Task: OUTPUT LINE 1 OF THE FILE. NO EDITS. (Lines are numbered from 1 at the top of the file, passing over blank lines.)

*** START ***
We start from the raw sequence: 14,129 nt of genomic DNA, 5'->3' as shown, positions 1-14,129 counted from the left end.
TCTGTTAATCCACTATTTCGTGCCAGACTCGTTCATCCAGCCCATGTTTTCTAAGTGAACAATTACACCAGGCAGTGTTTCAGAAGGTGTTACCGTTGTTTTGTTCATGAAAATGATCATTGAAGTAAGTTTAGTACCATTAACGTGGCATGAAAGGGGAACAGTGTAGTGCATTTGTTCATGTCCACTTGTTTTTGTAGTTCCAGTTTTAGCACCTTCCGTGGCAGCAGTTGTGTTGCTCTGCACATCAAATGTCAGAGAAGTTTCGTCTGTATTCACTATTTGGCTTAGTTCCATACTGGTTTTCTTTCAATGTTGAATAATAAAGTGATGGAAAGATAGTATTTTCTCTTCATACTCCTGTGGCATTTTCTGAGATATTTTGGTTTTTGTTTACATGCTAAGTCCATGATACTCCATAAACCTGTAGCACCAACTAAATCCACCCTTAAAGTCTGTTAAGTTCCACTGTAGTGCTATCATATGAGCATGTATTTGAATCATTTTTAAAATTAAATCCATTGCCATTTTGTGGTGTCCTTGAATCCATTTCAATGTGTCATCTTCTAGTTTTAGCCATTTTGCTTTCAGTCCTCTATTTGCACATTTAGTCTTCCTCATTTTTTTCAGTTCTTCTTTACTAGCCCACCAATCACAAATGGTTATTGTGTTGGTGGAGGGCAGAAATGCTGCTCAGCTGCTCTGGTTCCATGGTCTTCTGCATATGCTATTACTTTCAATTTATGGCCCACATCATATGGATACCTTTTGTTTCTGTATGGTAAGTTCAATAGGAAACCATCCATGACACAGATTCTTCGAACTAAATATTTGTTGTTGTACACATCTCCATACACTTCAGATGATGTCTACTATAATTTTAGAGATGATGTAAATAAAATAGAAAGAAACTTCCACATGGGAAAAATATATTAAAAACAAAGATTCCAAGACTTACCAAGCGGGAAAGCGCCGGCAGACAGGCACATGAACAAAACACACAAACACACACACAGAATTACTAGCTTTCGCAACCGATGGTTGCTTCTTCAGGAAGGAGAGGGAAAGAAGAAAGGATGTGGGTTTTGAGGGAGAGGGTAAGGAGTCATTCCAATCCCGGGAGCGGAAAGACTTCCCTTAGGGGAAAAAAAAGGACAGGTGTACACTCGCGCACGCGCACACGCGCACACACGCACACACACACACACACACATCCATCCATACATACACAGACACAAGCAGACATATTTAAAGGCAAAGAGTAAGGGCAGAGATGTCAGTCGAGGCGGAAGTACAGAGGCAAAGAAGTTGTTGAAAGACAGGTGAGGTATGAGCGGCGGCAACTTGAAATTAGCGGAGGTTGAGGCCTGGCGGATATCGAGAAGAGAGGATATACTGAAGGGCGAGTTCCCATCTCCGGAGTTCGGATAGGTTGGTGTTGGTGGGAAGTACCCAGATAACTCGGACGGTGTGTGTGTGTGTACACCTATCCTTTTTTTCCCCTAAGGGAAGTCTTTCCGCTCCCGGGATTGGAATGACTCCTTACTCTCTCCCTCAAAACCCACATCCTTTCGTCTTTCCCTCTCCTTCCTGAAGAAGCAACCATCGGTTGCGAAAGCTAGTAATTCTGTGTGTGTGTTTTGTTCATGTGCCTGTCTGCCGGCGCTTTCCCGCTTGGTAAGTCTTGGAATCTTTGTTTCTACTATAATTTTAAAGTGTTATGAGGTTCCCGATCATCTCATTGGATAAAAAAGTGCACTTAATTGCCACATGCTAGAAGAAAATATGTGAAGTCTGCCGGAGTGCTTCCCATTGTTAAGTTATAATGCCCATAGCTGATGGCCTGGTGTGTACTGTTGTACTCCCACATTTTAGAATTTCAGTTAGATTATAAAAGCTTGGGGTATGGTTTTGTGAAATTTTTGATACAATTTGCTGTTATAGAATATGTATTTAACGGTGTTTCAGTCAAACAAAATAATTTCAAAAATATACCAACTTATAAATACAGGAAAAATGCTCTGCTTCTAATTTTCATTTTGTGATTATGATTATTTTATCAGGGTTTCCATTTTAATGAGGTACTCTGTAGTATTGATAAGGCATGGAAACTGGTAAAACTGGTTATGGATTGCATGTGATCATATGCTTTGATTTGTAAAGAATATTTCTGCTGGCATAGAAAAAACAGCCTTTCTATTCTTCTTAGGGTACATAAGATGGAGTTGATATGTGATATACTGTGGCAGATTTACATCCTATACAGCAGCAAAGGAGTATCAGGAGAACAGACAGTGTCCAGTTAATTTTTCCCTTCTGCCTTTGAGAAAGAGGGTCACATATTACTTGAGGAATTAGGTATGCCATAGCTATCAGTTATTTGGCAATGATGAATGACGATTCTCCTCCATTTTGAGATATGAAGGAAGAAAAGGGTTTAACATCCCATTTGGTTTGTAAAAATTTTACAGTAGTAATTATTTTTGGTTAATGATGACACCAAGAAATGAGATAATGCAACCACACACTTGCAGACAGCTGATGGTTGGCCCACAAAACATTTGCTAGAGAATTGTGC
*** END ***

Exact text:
We start from the raw sequence: 14,129 nt of genomic DNA, 5'->3' as shown, positions 1-14,129 counted from the left end.